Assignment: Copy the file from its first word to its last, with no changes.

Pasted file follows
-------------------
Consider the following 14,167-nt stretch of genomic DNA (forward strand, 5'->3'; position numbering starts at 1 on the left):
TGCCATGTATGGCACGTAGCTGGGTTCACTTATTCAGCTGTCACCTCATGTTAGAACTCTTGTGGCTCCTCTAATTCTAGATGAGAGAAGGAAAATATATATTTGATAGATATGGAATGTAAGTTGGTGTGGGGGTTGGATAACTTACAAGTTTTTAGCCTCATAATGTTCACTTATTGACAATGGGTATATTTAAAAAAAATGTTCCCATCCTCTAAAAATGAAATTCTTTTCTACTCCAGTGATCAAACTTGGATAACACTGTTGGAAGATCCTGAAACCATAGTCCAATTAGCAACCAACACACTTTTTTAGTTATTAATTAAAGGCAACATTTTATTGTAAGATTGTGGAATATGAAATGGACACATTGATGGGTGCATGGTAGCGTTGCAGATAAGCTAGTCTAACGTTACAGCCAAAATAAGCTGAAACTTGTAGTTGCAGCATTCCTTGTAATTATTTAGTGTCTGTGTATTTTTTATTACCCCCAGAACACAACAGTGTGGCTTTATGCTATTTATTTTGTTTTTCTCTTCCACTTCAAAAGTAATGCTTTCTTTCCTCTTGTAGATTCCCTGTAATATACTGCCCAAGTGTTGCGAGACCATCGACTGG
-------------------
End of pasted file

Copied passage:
Consider the following 14,167-nt stretch of genomic DNA (forward strand, 5'->3'; position numbering starts at 1 on the left):
TGCCATGTATGGCACGTAGCTGGGTTCACTTATTCAGCTGTCACCTCATGTTAGAACTCTTGTGGCTCCTCTAATTCTAGATGAGAGAAGGAAAATATATATTTGATAGATATGGAATGTAAGTTGGTGTGGGGGTTGGATAACTTACAAGTTTTTAGCCTCATAATGTTCACTTATTGACAATGGGTATATTTAAAAAAAATGTTCCCATCCTCTAAAAATGAAATTCTTTTCTACTCCAGTGATCAAACTTGGATAACACTGTTGGAAGATCCTGAAACCATAGTCCAATTAGCAACCAACACACTTTTTTAGTTATTAATTAAAGGCAACATTTTATTGTAAGATTGTGGAATATGAAATGGACACATTGATGGGTGCATGGTAGCGTTGCAGATAAGCTAGTCTAACGTTACAGCCAAAATAAGCTGAAACTTGTAGTTGCAGCATTCCTTGTAATTATTTAGTGTCTGTGTATTTTTTATTACCCCCAGAACACAACAGTGTGGCTTTATGCTATTTATTTTGTTTTTCTCTTCCACTTCAAAAGTAATGCTTTCTTTCCTCTTGTAGATTCCCTGTAATATACTGCCCAAGTGTTGCGAGACCATCGACTGG